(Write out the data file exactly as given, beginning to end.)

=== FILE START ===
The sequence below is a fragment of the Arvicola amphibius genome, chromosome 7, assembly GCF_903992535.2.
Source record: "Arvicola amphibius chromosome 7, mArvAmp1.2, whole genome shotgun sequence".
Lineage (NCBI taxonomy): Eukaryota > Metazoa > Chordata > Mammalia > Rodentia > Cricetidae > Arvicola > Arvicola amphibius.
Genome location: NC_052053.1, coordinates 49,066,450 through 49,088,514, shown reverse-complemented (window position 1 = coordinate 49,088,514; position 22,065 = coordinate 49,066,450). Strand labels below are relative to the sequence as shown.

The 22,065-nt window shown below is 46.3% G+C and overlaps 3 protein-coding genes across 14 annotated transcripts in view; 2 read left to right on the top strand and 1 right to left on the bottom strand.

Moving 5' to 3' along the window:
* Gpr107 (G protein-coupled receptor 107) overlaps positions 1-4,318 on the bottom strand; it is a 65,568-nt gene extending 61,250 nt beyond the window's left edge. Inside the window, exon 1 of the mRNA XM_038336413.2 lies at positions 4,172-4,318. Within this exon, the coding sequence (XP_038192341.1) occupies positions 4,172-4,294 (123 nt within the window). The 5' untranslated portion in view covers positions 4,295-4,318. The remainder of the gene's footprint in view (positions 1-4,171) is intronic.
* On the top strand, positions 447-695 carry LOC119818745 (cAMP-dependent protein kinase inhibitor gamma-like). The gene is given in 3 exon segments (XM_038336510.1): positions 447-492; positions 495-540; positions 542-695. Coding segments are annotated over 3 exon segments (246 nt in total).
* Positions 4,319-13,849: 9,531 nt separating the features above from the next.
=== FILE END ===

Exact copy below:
The sequence below is a fragment of the Arvicola amphibius genome, chromosome 7, assembly GCF_903992535.2.
Source record: "Arvicola amphibius chromosome 7, mArvAmp1.2, whole genome shotgun sequence".
Lineage (NCBI taxonomy): Eukaryota > Metazoa > Chordata > Mammalia > Rodentia > Cricetidae > Arvicola > Arvicola amphibius.
Genome location: NC_052053.1, coordinates 49,066,450 through 49,088,514, shown reverse-complemented (window position 1 = coordinate 49,088,514; position 22,065 = coordinate 49,066,450). Strand labels below are relative to the sequence as shown.

The 22,065-nt window shown below is 46.3% G+C and overlaps 3 protein-coding genes across 14 annotated transcripts in view; 2 read left to right on the top strand and 1 right to left on the bottom strand.

Moving 5' to 3' along the window:
* Gpr107 (G protein-coupled receptor 107) overlaps positions 1-4,318 on the bottom strand; it is a 65,568-nt gene extending 61,250 nt beyond the window's left edge. Inside the window, exon 1 of the mRNA XM_038336413.2 lies at positions 4,172-4,318. Within this exon, the coding sequence (XP_038192341.1) occupies positions 4,172-4,294 (123 nt within the window). The 5' untranslated portion in view covers positions 4,295-4,318. The remainder of the gene's footprint in view (positions 1-4,171) is intronic.
* On the top strand, positions 447-695 carry LOC119818745 (cAMP-dependent protein kinase inhibitor gamma-like). The gene is given in 3 exon segments (XM_038336510.1): positions 447-492; positions 495-540; positions 542-695. Coding segments are annotated over 3 exon segments (246 nt in total).
* Positions 4,319-13,849: 9,531 nt separating the features above from the next.